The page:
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Burt cast his own pistons using a large kerosene blow lamp and casting dies he made himself. Another modification was to the primary transmission. He made sprockets for this and fitted a triplex chain on the primary drive in place of helical gears as this was more efficient. The clutch is basically standard with extra springs fitted to cope with the extra power the engine was developing. In order to get closer ratios in the gear box Burt cut the layshaft and welded two pinions from an Indian Chief onto this Scout layshaft in order to get closer ratios on the three speed gear box.  

Originally the Indian Scouts had only two cams and this limited the valve timing so Burt changed this to a four cam system which allowed him to alter the valve timing on both the inlet and exhaust valves. Burt built four different streamline shells for the Indian Scout over the years.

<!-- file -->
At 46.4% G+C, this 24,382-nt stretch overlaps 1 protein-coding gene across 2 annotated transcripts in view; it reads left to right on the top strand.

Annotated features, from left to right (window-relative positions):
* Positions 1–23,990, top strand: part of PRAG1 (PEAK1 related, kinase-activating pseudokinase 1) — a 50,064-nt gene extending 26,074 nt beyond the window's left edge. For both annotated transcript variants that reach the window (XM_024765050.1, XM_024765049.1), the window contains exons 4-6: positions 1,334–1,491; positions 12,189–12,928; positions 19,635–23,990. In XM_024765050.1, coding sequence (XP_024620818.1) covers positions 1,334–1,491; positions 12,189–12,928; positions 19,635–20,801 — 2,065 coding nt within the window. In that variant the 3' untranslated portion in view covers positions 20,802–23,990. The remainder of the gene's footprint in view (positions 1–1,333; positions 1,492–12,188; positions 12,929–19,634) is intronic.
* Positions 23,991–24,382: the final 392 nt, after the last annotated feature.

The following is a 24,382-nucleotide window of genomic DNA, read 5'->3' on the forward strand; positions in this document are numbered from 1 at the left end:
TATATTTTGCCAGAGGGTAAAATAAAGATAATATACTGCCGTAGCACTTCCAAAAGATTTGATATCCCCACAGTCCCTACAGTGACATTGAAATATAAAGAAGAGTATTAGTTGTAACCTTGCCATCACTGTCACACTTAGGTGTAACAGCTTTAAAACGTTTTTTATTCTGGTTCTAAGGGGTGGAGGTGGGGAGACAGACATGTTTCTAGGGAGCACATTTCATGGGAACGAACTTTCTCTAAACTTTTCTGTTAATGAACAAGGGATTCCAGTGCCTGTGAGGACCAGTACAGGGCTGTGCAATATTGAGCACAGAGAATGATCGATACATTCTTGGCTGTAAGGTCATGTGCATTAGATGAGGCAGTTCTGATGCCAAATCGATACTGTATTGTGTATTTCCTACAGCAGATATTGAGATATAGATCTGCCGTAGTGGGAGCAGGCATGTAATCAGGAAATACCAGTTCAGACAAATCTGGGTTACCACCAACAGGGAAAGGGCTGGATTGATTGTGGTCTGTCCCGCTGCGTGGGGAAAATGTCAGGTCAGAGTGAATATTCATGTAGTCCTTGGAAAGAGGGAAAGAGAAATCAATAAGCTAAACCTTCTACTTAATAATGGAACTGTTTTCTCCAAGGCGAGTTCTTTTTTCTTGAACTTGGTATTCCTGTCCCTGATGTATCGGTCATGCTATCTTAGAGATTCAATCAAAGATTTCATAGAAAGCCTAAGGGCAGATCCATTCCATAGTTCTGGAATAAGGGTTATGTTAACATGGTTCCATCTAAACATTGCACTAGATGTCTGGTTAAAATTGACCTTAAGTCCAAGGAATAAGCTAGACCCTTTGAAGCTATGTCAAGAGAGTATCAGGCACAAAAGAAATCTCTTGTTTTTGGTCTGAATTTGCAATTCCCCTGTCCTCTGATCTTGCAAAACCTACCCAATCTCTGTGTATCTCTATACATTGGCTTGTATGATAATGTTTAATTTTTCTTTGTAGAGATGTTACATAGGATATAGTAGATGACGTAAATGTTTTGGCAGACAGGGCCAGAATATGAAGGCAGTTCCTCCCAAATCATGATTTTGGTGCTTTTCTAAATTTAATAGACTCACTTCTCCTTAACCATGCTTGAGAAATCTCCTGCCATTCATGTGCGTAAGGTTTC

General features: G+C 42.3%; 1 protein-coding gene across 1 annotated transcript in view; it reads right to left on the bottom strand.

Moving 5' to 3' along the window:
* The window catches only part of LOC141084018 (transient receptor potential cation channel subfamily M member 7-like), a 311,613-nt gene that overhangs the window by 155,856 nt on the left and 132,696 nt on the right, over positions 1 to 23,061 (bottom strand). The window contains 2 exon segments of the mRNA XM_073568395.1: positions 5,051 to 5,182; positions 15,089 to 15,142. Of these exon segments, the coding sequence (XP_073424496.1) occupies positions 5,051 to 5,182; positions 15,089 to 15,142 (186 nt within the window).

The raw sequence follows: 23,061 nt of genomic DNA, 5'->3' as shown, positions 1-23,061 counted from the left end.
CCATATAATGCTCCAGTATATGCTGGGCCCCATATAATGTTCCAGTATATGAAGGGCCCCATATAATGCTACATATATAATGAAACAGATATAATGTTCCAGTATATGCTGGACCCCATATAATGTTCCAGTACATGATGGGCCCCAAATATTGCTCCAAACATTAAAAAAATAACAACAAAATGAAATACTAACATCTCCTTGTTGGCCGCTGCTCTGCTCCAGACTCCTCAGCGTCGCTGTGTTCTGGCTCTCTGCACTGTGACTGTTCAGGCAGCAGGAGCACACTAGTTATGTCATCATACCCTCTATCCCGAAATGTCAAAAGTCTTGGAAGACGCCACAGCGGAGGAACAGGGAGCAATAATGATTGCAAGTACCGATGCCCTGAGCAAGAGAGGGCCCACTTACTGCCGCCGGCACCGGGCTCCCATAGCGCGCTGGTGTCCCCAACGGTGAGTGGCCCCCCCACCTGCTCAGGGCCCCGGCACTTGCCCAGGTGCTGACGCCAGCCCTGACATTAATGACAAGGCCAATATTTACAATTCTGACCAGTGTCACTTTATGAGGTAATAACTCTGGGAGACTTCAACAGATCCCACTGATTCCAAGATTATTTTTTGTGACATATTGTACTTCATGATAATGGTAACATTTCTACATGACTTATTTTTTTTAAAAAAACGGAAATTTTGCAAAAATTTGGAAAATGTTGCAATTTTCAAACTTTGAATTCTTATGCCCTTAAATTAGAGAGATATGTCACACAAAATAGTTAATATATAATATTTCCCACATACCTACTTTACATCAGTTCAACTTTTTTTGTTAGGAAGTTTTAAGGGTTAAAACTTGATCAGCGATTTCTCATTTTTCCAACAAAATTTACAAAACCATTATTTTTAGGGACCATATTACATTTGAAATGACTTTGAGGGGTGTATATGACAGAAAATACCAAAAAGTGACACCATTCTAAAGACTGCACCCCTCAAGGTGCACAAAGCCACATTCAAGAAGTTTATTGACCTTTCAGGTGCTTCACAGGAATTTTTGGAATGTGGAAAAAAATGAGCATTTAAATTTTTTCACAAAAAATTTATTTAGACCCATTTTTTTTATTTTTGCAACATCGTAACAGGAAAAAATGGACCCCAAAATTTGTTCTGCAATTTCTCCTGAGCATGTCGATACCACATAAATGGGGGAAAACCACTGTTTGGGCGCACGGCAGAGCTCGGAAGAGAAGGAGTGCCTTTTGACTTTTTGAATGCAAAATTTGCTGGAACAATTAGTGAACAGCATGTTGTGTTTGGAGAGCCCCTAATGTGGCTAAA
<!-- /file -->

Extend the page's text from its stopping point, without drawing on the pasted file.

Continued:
On his first trip to Bonneville with the Indian on 20th August 1962 Burt achieved a speed of 179mph, a speed that people attending “Speed Week” found absolutely unbelievable considering the age of both the bike and the rider.

On the 26th August 1967 Burt claimed the World Record Class S-A 1000cc – with an average speed of 183.586mph (one way 190.07mph). This record still stands to this very day.




Norman and Neville Hayes bought Burt’s bikes on the 19th of September 1977 along with his trailer and contents of his shed. We saw them today as part of the E Hayes and Sons amazing collection of cars, bikes and other interesting machines.




As we saw the very bike today.





The other of Burt’s bikes which should have received a lot more publicity than it did was a 1936 Velocette MSS 500cc, known as the ‘Five Pound Velo’ because Burt bought it for $10. It was lightened and lowered in true Munro style to be under two hundred pounds in weight. Burt increased the capacity to 650cc.In 1962 it was recorded a 12.2 second standing quarter of a mile and timed at 138.8mph which would make it one of the fastest Velocettes in the world; if not the fastest. Had Burt’s health not failed when he was 75 years of age he intended taking the motor and gear box to America and fitting it to the streamlined shell and possibly it should have exceeded 160mph providing he had two good runs.
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Burt’s shed.